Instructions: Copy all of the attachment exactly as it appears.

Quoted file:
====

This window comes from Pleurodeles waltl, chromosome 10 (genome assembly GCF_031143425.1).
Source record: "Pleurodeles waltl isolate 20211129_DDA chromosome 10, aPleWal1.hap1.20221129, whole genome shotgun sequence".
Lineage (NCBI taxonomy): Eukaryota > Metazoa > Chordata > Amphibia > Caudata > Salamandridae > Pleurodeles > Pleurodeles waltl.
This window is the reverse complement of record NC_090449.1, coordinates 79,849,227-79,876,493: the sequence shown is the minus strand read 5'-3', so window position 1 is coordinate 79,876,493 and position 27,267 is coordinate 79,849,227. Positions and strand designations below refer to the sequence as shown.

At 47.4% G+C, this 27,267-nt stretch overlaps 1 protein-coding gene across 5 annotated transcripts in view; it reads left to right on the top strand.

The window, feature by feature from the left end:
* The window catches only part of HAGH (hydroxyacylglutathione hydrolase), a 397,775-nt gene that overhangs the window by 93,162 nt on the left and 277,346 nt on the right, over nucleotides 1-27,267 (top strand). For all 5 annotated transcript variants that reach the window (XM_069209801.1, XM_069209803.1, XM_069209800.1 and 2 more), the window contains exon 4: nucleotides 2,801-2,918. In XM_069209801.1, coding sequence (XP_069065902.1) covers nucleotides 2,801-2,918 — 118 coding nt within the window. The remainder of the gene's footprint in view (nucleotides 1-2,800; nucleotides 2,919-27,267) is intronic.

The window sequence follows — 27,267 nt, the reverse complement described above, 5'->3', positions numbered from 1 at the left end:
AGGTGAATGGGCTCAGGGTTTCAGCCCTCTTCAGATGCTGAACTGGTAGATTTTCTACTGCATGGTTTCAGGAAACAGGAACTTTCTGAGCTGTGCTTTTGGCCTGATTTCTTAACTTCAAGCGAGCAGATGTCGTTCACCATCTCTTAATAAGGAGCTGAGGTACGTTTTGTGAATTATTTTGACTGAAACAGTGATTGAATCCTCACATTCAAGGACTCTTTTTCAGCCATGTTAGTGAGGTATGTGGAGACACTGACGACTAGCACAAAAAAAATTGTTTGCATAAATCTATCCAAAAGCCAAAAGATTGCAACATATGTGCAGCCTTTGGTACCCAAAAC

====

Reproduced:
This window comes from Pleurodeles waltl, chromosome 10 (genome assembly GCF_031143425.1).
Source record: "Pleurodeles waltl isolate 20211129_DDA chromosome 10, aPleWal1.hap1.20221129, whole genome shotgun sequence".
Lineage (NCBI taxonomy): Eukaryota > Metazoa > Chordata > Amphibia > Caudata > Salamandridae > Pleurodeles > Pleurodeles waltl.
This window is the reverse complement of record NC_090449.1, coordinates 79,849,227-79,876,493: the sequence shown is the minus strand read 5'-3', so window position 1 is coordinate 79,876,493 and position 27,267 is coordinate 79,849,227. Positions and strand designations below refer to the sequence as shown.

At 47.4% G+C, this 27,267-nt stretch overlaps 1 protein-coding gene across 5 annotated transcripts in view; it reads left to right on the top strand.

The window, feature by feature from the left end:
* The window catches only part of HAGH (hydroxyacylglutathione hydrolase), a 397,775-nt gene that overhangs the window by 93,162 nt on the left and 277,346 nt on the right, over nucleotides 1-27,267 (top strand). For all 5 annotated transcript variants that reach the window (XM_069209801.1, XM_069209803.1, XM_069209800.1 and 2 more), the window contains exon 4: nucleotides 2,801-2,918. In XM_069209801.1, coding sequence (XP_069065902.1) covers nucleotides 2,801-2,918 — 118 coding nt within the window. The remainder of the gene's footprint in view (nucleotides 1-2,800; nucleotides 2,919-27,267) is intronic.

The window sequence follows — 27,267 nt, the reverse complement described above, 5'->3', positions numbered from 1 at the left end:
AGGTGAATGGGCTCAGGGTTTCAGCCCTCTTCAGATGCTGAACTGGTAGATTTTCTACTGCATGGTTTCAGGAAACAGGAACTTTCTGAGCTGTGCTTTTGGCCTGATTTCTTAACTTCAAGCGAGCAGATGTCGTTCACCATCTCTTAATAAGGAGCTGAGGTACGTTTTGTGAATTATTTTGACTGAAACAGTGATTGAATCCTCACATTCAAGGACTCTTTTTCAGCCATGTTAGTGAGGTATGTGGAGACACTGACGACTAGCACAAAAAAAATTGTTTGCATAAATCTATCCAAAAGCCAAAAGATTGCAACATATGTGCAGCCTTTGGTACCCAAAAC